Power Electronics Design Implications of Novel Photovoltaic Collector Geometries and Their Application for Increased Energy Harvest
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The declining cost of photovoltaic (PV) modules has enabled the vision of ubiquitous photovoltaic (PV) power to become feasible. Emerging PV technologies are facilitating the creation of intentionally non-flat PV modules, which create new applications for this sustainable energy generation currently not possible with the traditional rigid, flat silicon-glass modules. However, since the photovoltaic cells are no longer coplanar, there are significant new requirements for the power electronics necessary to convert the native form of electricity into a usable form and ensure maximum energy harvest. Non-uniform insolation from cell-to-cell gives rise to non-uniform current density in the PV material, which limits the ability to create series-connected cells without bypass diode or other ways to shunt current, which is well known in the maximum power tracking literature. This thesis presents a modeling approach to determine and quantify the variations in generation of energy due to intentionally non-flat PV geometries. This will enable the power electronics circuitry to be optimized to harvest maximum energy from PV pixel elements – clusters of PV cells with similar operating characteristics. This thesis systematically compares different geometries with identical two-dimensional projection "footprints" for energy harvest throughout the day. The results show that for the same footprint, a semi-cylindrical surface harvests more energy over a typical day than a flat plate. The modeling approach is then extended to demonstrate that by using non flat geometries for PV panel, the availability of a remotely located stand-alone power system can be increased when compared to a flat panel of same footprint. These results have broad application to a variety of energy scavenging scenarios in which either total energy harvested needs to be maximized or unusual geometries for the PV active surfaces are required, including building-integrated PV. This thesis develops the analysis of the potential energy harvest gain for advanced non-planar PV collectors as a necessary first step towards the design of the power electronics circuits and control algorithms to take advantage of the new opportunities of conformal and non-flat PV collectors.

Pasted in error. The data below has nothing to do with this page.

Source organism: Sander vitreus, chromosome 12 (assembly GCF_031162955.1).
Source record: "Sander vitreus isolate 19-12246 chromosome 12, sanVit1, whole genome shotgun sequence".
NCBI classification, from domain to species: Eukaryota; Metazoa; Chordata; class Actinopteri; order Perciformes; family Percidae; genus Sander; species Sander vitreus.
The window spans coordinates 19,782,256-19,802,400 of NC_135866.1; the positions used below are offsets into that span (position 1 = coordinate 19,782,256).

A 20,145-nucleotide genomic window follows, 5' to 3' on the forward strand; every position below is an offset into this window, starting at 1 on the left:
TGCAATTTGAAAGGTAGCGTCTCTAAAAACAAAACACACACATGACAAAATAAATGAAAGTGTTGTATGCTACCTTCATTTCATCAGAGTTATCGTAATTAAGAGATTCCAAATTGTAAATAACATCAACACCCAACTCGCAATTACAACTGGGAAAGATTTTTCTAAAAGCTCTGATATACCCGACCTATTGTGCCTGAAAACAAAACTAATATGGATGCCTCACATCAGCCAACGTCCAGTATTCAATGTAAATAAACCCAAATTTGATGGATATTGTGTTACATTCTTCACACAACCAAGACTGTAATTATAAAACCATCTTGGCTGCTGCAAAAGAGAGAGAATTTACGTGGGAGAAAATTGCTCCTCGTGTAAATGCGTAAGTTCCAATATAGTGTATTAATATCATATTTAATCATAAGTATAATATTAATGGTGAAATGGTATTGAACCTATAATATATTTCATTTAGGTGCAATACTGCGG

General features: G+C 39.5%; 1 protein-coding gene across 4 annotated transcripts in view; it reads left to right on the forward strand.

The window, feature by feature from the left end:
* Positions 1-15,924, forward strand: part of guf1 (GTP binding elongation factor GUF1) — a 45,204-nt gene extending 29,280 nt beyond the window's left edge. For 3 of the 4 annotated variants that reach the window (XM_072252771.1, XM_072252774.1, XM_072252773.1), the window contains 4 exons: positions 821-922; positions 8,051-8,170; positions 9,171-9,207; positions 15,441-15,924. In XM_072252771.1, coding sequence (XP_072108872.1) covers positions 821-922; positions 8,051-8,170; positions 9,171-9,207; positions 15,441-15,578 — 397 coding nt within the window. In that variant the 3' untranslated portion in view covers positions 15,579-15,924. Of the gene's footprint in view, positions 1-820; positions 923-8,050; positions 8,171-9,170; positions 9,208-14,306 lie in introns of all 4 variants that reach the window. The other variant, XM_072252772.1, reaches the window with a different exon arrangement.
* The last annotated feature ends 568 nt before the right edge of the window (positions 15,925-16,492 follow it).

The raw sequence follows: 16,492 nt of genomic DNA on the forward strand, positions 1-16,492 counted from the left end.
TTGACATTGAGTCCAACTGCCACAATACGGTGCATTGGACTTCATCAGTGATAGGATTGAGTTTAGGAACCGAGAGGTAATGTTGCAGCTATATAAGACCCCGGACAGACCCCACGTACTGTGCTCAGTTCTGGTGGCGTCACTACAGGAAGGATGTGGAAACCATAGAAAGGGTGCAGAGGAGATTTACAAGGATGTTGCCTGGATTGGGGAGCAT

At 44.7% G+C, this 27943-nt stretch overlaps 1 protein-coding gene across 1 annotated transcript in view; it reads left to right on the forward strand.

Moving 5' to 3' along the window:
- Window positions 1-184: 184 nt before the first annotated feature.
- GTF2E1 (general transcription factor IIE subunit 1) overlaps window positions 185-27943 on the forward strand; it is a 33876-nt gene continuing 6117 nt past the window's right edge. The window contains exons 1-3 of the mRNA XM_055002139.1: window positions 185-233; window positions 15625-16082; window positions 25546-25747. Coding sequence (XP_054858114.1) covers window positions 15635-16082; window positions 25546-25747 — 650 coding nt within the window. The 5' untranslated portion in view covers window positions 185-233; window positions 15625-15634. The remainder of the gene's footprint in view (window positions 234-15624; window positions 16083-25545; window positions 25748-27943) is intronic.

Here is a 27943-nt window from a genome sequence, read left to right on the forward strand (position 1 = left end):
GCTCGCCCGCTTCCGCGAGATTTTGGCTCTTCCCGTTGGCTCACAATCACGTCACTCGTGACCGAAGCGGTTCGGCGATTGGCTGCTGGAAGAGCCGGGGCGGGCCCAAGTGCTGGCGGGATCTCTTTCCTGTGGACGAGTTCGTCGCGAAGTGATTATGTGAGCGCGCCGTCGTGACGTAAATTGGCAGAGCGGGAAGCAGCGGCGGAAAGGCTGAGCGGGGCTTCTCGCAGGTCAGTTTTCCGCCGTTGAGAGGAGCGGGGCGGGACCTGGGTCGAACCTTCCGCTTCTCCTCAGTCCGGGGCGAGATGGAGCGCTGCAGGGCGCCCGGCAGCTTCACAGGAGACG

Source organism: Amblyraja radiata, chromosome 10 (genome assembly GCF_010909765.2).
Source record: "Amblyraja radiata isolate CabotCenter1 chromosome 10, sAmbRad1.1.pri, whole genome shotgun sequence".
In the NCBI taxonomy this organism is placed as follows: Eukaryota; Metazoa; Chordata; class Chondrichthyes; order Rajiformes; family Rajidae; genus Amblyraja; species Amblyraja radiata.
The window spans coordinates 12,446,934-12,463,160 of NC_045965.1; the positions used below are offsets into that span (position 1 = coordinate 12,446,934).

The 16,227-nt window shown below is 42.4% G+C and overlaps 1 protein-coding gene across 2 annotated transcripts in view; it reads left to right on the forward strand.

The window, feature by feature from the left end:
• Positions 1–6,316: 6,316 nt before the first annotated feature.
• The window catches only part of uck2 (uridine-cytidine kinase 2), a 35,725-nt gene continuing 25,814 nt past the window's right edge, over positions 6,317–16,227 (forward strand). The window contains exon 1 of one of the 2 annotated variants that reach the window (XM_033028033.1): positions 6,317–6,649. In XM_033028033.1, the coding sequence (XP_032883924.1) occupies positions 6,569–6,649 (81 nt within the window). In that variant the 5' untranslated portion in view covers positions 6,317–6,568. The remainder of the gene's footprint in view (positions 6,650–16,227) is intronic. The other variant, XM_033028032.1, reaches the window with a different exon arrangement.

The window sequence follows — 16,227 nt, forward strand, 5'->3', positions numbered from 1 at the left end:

SubjectThird generation Photovoltaics
Power electronic design implications
Increased energy harvest, solar energy, power electronics, energy harvest, maximum power point tracking, photovoltaic energy system, conformal photovoltaic, flexible photovoltaic
Karavadi, Amulya (2011). Power Electronics Design Implications of Novel Photovoltaic Collector Geometries and Their Application for Increased Energy Harvest. Master's thesis, Texas A&M University. Available electronically from
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